Congestion Pricing news just got better

The US Congressional Budget Office is looking favorably at Congestion Pricing.

The Washington Post just followed up the recent NTSIFC report with a favorable editorial

Even Peter Gorrie of the Toronto Star, had some intelligent thoughts.

Perhaps the sun will set on the gas tax sooner than you thought, eh?


A hole new approach to road pricing

I figure I knew the reason for all the potholes in Toronto about four years ago. Now others are starting to cotton on. According to John Barber, the Toronto Pothole Proliferation Program is no accident:
"In Toronto today, their proliferation is the visible legacy of an intentional policy…" *
For those with a long enough memory, you will recall that running up to the 2003 mayoral election, David Miller said “We need to consider every possible avenue to address congestion in our city.” When asked if that included road tolls, Miller replied: “We have to look at everything” – clear evidence of an open mind. His 2003 opponent John Tory, now Ontario’s newest ex-Conservative leader was photographed the following day wearing a sandwich board that read: “Say No to Road Tolls.” In 24 hours the entire debate went silent.

Miller remains stuck to today with crowed, underfunded roads that now require an SUV to navigate (thank god for the low gas prices, eh?)

According to Barber the road-maintenance backlog continues to grow. (That’s some news, eh?)

I live on Kingston Road in South Scarborough and I have watched the backlog for the past several years, now. On one bone-jarring ride in my Honda Civic (the only non-SUV still on Kingston, it seems), I finally understood the Mayor’s plan.
Let the motorists beg for road tolls so they can still drive.
By letting the roads go all to rat@#$%, journalists on slow newsdays will point out the potholes to drivers dodging the same. One day, one of the journalists will ask, why not get the money to fix these things from the users?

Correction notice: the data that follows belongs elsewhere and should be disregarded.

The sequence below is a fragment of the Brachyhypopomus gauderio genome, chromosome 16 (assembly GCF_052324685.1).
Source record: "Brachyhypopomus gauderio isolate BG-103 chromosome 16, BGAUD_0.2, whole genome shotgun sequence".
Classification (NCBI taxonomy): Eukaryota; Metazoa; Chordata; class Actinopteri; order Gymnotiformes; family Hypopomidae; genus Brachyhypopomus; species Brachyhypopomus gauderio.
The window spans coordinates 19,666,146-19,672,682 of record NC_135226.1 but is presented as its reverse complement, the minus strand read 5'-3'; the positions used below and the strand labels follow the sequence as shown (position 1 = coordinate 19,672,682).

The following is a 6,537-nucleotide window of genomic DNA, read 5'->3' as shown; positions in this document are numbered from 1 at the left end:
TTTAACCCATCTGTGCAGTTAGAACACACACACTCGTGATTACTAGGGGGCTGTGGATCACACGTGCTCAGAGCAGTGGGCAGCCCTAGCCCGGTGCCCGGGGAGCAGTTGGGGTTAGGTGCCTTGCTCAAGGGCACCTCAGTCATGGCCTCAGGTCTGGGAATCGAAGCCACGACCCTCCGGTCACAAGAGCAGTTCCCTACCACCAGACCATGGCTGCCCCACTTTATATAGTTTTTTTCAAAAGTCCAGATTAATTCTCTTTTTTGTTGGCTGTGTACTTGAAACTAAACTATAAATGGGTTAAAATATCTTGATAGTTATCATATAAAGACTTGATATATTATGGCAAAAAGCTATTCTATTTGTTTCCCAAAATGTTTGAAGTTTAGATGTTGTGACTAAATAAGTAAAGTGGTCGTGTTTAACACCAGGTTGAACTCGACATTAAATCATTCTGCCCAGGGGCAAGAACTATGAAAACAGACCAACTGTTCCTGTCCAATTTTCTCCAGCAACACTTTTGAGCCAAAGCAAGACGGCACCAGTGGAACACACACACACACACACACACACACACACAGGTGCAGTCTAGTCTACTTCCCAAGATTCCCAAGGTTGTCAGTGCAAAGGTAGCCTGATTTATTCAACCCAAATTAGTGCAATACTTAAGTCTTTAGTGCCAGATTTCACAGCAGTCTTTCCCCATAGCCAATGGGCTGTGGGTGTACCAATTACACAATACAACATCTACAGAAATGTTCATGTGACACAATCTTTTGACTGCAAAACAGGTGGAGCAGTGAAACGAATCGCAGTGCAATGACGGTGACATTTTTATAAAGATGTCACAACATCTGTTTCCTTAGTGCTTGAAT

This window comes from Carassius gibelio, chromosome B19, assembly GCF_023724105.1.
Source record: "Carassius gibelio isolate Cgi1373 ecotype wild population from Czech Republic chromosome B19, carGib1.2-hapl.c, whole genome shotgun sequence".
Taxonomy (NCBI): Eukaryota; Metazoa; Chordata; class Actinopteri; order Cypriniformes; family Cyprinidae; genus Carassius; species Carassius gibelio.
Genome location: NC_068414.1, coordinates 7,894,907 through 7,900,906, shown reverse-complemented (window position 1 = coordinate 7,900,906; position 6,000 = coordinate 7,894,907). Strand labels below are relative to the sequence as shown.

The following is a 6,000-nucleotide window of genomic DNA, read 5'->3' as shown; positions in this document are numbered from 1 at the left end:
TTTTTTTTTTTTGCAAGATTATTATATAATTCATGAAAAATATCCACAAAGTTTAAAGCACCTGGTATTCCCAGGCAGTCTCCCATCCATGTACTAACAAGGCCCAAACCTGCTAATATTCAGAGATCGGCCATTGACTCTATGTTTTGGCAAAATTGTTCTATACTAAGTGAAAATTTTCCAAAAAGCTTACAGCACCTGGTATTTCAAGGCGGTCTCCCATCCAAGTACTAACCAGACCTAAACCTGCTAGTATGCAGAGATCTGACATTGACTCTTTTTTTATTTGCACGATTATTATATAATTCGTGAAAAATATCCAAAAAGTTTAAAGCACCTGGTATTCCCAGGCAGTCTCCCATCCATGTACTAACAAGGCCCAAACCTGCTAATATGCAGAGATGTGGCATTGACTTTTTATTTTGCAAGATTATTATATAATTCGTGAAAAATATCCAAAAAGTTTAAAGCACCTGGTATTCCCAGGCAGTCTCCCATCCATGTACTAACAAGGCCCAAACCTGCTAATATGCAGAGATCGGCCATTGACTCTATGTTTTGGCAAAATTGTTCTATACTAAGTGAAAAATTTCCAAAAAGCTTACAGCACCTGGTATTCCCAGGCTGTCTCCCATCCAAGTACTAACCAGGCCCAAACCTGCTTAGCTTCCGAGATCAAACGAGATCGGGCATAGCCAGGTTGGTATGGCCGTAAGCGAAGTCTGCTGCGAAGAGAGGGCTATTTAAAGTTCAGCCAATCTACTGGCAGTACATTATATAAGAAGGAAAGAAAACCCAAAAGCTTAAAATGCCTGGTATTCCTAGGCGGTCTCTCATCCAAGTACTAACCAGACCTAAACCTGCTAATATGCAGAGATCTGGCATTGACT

On that day someone will see the brilliant method in Miller’s Madness. Or perhaps his successor will…
* ya gotta love the art of taking quotes out of context, eh?


Road Use Meters: Built In or Aftermarket

Last week saw a huge number of news articles and online comments re the report just released by the US Congressional National Surface Transportation Infrastructure Financing Commission. One by the Reason Foundation's Bob Poole (thought leader behind the shift from HOV to HOT) asks a critical question:
The report talks a lot about implementation of a national (or federal-government) VMT charge by 2020, but does not make clear how implementation is defined. When I served on the TRB committee on the long-term viability of fuel taxes for highway funding, experts on VMT charging such as David Forkenbrock told us that it takes about 20 years for the passenger vehicle fleet to turn over, as new cars replace old cars that are subsequently scrapped. Unless a hacker-proof retrofit device comes along, it sounds to me like we are stuck with a 20-year transition period. Since the Finance Commission did not endorse a retrofit approach, is your 2020 deadline intended as the beginning year of this 20-year transition?